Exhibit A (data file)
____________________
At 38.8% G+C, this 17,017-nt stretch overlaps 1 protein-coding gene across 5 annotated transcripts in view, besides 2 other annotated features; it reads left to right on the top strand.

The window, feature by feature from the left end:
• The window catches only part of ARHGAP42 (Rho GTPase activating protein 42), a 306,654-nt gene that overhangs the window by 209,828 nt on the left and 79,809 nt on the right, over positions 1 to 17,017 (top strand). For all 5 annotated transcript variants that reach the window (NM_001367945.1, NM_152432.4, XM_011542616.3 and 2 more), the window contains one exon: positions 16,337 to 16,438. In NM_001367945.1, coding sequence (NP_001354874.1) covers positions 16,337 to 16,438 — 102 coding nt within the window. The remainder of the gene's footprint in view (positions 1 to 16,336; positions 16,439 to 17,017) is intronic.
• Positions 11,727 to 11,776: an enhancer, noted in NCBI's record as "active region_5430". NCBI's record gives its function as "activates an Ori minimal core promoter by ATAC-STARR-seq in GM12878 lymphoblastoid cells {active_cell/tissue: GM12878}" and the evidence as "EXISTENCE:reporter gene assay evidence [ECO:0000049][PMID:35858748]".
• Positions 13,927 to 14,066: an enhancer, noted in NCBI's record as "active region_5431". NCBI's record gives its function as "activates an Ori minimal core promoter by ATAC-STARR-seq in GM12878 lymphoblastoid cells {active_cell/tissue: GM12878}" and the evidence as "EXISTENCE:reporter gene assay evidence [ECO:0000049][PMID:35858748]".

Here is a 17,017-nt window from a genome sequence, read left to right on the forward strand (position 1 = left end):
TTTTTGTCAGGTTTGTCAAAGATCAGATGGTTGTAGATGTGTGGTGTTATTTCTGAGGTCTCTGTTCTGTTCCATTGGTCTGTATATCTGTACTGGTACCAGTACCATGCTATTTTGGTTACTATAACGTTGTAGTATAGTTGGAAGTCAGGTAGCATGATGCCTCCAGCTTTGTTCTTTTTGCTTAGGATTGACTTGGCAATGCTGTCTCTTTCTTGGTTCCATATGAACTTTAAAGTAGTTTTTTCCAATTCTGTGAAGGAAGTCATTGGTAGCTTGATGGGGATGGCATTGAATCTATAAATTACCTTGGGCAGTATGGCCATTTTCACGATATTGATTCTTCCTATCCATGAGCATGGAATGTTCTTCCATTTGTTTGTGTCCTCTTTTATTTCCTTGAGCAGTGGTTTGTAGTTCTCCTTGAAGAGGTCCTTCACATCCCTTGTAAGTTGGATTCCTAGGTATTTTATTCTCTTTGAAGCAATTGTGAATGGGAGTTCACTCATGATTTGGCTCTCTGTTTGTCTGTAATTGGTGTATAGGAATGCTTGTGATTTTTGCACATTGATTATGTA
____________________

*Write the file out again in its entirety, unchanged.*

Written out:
At 38.8% G+C, this 17,017-nt stretch overlaps 1 protein-coding gene across 5 annotated transcripts in view, besides 2 other annotated features; it reads left to right on the top strand.

The window, feature by feature from the left end:
• The window catches only part of ARHGAP42 (Rho GTPase activating protein 42), a 306,654-nt gene that overhangs the window by 209,828 nt on the left and 79,809 nt on the right, over positions 1 to 17,017 (top strand). For all 5 annotated transcript variants that reach the window (NM_001367945.1, NM_152432.4, XM_011542616.3 and 2 more), the window contains one exon: positions 16,337 to 16,438. In NM_001367945.1, coding sequence (NP_001354874.1) covers positions 16,337 to 16,438 — 102 coding nt within the window. The remainder of the gene's footprint in view (positions 1 to 16,336; positions 16,439 to 17,017) is intronic.
• Positions 11,727 to 11,776: an enhancer, noted in NCBI's record as "active region_5430". NCBI's record gives its function as "activates an Ori minimal core promoter by ATAC-STARR-seq in GM12878 lymphoblastoid cells {active_cell/tissue: GM12878}" and the evidence as "EXISTENCE:reporter gene assay evidence [ECO:0000049][PMID:35858748]".
• Positions 13,927 to 14,066: an enhancer, noted in NCBI's record as "active region_5431". NCBI's record gives its function as "activates an Ori minimal core promoter by ATAC-STARR-seq in GM12878 lymphoblastoid cells {active_cell/tissue: GM12878}" and the evidence as "EXISTENCE:reporter gene assay evidence [ECO:0000049][PMID:35858748]".

Here is a 17,017-nt window from a genome sequence, read left to right on the forward strand (position 1 = left end):
TTTTTGTCAGGTTTGTCAAAGATCAGATGGTTGTAGATGTGTGGTGTTATTTCTGAGGTCTCTGTTCTGTTCCATTGGTCTGTATATCTGTACTGGTACCAGTACCATGCTATTTTGGTTACTATAACGTTGTAGTATAGTTGGAAGTCAGGTAGCATGATGCCTCCAGCTTTGTTCTTTTTGCTTAGGATTGACTTGGCAATGCTGTCTCTTTCTTGGTTCCATATGAACTTTAAAGTAGTTTTTTCCAATTCTGTGAAGGAAGTCATTGGTAGCTTGATGGGGATGGCATTGAATCTATAAATTACCTTGGGCAGTATGGCCATTTTCACGATATTGATTCTTCCTATCCATGAGCATGGAATGTTCTTCCATTTGTTTGTGTCCTCTTTTATTTCCTTGAGCAGTGGTTTGTAGTTCTCCTTGAAGAGGTCCTTCACATCCCTTGTAAGTTGGATTCCTAGGTATTTTATTCTCTTTGAAGCAATTGTGAATGGGAGTTCACTCATGATTTGGCTCTCTGTTTGTCTGTAATTGGTGTATAGGAATGCTTGTGATTTTTGCACATTGATTATGTA